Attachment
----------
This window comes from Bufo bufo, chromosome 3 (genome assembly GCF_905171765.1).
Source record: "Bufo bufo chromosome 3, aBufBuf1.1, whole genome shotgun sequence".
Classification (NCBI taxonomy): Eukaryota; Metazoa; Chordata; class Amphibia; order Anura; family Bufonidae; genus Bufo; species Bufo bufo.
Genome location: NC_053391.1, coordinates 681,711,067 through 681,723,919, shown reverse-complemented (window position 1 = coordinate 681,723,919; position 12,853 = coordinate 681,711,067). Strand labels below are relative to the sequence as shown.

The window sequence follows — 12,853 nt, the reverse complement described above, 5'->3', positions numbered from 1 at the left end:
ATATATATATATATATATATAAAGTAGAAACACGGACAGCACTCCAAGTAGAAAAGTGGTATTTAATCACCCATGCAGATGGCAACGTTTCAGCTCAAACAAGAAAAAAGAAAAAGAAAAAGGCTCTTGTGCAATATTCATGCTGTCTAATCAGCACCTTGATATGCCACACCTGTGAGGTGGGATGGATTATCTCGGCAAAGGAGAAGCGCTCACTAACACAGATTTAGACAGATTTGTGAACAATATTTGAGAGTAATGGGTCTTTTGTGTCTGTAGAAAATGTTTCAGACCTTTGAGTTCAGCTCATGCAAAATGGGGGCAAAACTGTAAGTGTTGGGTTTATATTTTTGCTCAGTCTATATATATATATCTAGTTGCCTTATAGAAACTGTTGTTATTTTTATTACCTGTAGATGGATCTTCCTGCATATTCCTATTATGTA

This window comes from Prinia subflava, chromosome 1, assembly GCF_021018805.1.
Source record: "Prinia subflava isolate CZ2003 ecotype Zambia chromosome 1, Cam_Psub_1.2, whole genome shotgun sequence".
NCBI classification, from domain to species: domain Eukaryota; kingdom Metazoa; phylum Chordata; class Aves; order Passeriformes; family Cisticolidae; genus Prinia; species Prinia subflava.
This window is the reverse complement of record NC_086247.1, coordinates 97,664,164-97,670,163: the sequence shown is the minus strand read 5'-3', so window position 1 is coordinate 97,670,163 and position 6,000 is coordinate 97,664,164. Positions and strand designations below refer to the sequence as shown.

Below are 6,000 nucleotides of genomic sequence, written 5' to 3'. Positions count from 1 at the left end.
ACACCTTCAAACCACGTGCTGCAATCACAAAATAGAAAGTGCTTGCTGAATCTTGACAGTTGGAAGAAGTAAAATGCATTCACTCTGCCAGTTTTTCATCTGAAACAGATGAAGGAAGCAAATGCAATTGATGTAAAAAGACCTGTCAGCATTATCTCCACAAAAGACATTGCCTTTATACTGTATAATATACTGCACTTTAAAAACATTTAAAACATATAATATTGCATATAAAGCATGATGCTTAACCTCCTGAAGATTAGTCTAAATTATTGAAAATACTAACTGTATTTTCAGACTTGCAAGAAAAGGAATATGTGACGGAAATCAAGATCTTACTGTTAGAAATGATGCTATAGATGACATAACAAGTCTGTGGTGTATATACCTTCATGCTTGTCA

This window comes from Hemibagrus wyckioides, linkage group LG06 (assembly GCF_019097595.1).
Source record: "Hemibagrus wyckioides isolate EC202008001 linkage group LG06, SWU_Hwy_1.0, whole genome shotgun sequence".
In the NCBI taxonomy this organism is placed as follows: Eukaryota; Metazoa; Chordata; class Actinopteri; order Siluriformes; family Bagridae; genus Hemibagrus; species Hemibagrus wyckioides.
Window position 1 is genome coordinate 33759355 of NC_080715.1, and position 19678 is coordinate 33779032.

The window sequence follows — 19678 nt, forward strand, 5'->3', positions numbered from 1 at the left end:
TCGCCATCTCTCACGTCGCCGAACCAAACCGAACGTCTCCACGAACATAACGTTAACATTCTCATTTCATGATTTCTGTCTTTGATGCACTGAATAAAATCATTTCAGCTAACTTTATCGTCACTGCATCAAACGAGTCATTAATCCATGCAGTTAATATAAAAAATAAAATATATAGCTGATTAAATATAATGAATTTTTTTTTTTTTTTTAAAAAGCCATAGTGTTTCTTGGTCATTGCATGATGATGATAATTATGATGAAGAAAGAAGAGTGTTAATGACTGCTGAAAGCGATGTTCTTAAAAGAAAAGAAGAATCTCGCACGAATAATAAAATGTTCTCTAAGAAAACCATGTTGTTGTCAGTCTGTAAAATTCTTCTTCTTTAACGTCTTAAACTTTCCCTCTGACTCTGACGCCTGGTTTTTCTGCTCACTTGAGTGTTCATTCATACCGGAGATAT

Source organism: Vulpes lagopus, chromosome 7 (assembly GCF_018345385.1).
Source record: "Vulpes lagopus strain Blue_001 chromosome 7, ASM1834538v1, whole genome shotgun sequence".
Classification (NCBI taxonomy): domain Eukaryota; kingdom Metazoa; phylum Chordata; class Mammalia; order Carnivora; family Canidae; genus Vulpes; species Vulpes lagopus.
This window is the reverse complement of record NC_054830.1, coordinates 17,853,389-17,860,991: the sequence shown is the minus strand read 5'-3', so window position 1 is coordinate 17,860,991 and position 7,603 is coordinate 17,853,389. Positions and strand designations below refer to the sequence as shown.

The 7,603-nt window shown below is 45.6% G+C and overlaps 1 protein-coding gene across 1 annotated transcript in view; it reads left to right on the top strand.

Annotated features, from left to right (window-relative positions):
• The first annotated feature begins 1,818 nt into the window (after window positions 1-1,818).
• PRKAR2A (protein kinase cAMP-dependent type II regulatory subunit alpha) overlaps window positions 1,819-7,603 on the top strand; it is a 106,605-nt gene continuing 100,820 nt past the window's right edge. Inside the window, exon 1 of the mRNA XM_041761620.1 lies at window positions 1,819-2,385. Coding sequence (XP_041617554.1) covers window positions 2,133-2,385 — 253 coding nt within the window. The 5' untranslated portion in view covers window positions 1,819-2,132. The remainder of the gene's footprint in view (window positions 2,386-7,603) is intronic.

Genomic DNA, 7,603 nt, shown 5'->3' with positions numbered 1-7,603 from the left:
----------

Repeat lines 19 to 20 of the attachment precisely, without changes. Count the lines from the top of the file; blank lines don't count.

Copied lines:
Source organism: Vulpes lagopus, chromosome 7 (assembly GCF_018345385.1).
Source record: "Vulpes lagopus strain Blue_001 chromosome 7, ASM1834538v1, whole genome shotgun sequence".